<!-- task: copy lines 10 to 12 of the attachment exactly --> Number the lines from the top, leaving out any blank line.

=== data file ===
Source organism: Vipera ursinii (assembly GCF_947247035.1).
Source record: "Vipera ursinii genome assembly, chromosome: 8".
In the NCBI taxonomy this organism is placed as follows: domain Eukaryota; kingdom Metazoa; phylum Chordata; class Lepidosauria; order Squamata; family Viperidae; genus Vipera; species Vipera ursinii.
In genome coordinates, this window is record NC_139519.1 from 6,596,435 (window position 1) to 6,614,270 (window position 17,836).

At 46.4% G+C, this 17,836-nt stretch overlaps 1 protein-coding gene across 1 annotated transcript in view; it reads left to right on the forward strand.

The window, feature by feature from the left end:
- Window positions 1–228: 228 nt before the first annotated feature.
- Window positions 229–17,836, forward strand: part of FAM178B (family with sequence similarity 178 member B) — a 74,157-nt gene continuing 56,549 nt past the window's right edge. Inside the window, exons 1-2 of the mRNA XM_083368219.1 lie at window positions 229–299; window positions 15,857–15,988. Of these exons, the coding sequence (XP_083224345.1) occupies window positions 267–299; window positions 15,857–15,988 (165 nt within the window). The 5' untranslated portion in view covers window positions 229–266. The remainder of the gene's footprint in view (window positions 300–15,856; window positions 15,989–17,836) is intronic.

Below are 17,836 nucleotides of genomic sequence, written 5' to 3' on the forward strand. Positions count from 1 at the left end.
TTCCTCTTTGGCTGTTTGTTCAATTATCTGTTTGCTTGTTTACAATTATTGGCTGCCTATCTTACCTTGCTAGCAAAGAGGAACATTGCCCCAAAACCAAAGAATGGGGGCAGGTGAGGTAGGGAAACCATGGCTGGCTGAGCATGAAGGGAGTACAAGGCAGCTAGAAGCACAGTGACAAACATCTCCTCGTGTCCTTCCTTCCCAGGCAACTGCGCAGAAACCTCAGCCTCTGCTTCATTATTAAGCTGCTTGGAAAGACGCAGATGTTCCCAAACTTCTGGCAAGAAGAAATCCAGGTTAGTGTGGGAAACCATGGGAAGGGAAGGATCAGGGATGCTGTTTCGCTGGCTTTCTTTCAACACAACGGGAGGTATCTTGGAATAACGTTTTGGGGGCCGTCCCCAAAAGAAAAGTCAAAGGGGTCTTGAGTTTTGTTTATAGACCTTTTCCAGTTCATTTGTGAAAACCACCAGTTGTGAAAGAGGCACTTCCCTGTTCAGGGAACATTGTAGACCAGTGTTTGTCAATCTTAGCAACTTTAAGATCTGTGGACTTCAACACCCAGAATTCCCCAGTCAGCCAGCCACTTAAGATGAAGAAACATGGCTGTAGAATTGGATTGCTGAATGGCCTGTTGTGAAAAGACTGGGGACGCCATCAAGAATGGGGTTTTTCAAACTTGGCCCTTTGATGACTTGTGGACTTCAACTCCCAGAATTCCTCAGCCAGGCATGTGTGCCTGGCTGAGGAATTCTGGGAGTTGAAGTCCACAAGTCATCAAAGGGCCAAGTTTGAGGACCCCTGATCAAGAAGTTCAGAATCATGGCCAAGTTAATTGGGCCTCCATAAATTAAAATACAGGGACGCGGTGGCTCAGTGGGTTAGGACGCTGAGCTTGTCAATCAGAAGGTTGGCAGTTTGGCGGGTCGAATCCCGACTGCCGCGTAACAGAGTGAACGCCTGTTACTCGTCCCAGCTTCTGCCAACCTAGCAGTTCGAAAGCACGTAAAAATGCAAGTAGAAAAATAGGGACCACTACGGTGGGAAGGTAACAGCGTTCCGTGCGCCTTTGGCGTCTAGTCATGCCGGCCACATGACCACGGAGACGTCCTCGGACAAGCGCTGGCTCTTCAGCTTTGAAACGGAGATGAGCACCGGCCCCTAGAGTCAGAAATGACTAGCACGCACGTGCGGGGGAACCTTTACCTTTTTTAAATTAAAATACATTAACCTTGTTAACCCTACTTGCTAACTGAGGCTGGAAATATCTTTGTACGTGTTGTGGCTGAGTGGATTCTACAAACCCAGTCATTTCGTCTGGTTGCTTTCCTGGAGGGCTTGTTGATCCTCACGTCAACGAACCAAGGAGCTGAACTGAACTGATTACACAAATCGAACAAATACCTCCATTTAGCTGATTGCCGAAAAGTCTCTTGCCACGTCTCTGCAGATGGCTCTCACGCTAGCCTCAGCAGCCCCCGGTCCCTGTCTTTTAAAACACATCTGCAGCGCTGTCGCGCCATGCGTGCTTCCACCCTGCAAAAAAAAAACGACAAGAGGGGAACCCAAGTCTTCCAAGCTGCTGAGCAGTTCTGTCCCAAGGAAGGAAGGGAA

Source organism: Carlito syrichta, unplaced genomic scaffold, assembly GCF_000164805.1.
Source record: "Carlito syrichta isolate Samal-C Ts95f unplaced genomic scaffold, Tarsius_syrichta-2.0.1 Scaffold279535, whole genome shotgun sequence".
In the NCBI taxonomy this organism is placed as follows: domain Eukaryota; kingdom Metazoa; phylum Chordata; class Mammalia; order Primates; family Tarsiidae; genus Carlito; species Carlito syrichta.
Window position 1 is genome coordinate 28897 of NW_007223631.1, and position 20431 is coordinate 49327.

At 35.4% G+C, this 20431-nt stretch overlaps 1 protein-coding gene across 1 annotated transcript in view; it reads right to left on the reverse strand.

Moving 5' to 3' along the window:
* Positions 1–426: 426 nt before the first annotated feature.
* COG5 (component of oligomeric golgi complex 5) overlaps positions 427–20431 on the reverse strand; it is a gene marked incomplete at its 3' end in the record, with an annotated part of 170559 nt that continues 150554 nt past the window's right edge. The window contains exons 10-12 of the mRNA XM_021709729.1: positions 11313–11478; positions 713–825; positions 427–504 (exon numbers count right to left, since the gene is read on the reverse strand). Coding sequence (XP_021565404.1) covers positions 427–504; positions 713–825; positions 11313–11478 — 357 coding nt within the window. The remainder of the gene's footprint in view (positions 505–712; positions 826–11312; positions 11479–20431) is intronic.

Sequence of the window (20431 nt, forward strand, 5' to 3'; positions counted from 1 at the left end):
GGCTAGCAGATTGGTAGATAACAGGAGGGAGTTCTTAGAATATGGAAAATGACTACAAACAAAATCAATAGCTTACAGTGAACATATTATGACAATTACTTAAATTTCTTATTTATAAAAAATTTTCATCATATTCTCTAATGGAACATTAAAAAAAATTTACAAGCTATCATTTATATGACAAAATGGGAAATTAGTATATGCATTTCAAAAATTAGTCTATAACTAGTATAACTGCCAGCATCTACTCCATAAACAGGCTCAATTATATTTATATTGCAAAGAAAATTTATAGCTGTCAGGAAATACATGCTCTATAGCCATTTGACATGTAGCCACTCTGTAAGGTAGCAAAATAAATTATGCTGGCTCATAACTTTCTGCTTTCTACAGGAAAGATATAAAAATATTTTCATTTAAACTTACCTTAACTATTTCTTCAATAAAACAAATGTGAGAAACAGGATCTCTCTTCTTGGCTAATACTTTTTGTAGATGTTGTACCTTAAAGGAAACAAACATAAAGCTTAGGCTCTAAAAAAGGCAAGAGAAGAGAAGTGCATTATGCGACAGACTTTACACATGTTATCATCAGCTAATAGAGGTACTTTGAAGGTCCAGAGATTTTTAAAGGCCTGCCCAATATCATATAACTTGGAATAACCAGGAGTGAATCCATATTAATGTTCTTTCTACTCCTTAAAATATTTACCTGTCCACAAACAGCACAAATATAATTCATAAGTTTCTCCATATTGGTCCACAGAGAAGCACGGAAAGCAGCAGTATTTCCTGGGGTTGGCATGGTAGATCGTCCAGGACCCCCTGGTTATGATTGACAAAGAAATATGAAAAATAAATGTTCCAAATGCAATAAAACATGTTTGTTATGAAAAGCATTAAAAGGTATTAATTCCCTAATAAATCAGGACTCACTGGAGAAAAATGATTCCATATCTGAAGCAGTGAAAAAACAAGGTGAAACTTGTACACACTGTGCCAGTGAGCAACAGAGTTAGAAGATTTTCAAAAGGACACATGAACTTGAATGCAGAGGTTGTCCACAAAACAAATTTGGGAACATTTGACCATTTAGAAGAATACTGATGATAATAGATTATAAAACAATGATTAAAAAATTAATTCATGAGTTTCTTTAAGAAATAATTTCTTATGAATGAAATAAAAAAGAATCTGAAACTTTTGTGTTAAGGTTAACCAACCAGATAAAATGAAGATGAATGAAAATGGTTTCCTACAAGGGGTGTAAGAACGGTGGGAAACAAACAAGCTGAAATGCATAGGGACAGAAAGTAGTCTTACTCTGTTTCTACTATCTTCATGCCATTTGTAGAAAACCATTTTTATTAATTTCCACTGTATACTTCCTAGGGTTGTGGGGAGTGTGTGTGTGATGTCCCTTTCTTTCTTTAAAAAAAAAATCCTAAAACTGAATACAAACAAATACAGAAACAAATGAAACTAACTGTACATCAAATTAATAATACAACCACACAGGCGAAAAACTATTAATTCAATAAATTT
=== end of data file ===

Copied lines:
TTCCTCTTTGGCTGTTTGTTCAATTATCTGTTTGCTTGTTTACAATTATTGGCTGCCTATCTTACCTTGCTAGCAAAGAGGAACATTGCCCCAAAACCAAAGAATGGGGGCAGGTGAGGTAGGGAAACCATGGCTGGCTGAGCATGAAGGGAGTACAAGGCAGCTAGAAGCACAGTGACAAACATCTCCTCGTGTCCTTCCTTCCCAGGCAACTGCGCAGAAACCTCAGCCTCTGCTTCATTATTAAGCTGCTTGGAAAGACGCAGATGTTCCCAAACTTCTGGCAAGAAGAAATCCAGGTTAGTGTGGGAAACCATGGGAAGGGAAGGATCAGGGATGCTGTTTCGCTGGCTTTCTTTCAACACAACGGGAGGTATCTTGGAATAACGTTTTGGGGGCCGTCCCCAAAAGAAAAGTCAAAGGGGTCTTGAGTTTTGTTTATAGACCTTTTCCAGTTCATTTGTGAAAACCACCAGTTGTGAAAGAGGCACTTCCCTGTTCAGGGAACATTGTAGACCAGTGTTTGTCAATCTTAGCAACTTTAAGATCTGTGGACTTCAACACCCAGAATTCCCCAGTCAGCCAGCCACTTAAGATGAAGAAACATGGCTGTAGAATTGGATTGCTGAATGGCCTGTTGTGAAAAGACTGGGGACGCCATCAAGAATGGGGTTTTTCAAACTTGGCCCTTTGATGACTTGTGGACTTCAACTCCCAGAATTCCTCAGCCAGGCATGTGTGCCTGGCTGAGGAATTCTGGGAGTTGAAGTCCACAAGTCATCAAAGGGCCAAGTTTGAGGACCCCTGATCAAGAAGTTCAGAATCATGGCCAAGTTAATTGGGCCTCCATAAATTAAAATACAGGGACGCGGTGGCTCAGTGGGTTAGGACGCTGAGCTTGTCAATCAGAAGGTTGGCAGTTTGGCGGGTCGAATCCCGACTGCCGCGTAACAGAGTGAACGCCTGTTACTCGTCCCAGCTTCTGCCAACCTAGCAGTTCGAAAGCACGTAAAAATGCAAGTAGAAAAATAGGGACCACTACGGTGGGAAGGTAACAGCGTTCCGTGCGCCTTTGGCGTCTAGTCATGCCGGCCACATGACCACGGAGACGTCCTCGGACAAGCGCTGGCTCTTCAGCTTTGAAACGGAGATGAGCACCGGCCCCTAGAGTCAGAAATGACTAGCACGCACGTGCGGGGGAACCTTTACCTTTTTTAAATTAAAATACATTAACCTTGTTAACCCTACTTGCTAACTGAGGCTGGAAATATCTTTGTACGTGTTGTGGCTGAGTGGATTCTACAAACCCAGTCATTTCGTCTGGTTGCTTTCCTGGAGGGCTTGTTGATCCTCACGTCAACGAACCAAGGAGCTGAACTGAACTGATTACACAAATCGAACAAATACCTCCATTTAGCTGATTGCCGAAAAGTCTCTTGCCACGTCTCTGCAGATGGCTCTCACGCTAGCCTCAGCAGCCCCCGGTCCCTGTCTTTTAAAACACATCTGCAGCGCTGTCGCGCCATGCGTGCTTCCACCCTGCAAAAAAAAAACGACAAGAGGGGAACCCAAGTCTTCCAAGCTGCTGAGCAGTTCTGTCCCAAGGAAGGAAGGGAA

Source organism: Carlito syrichta, unplaced genomic scaffold, assembly GCF_000164805.1.
Source record: "Carlito syrichta isolate Samal-C Ts95f unplaced genomic scaffold, Tarsius_syrichta-2.0.1 Scaffold279535, whole genome shotgun sequence".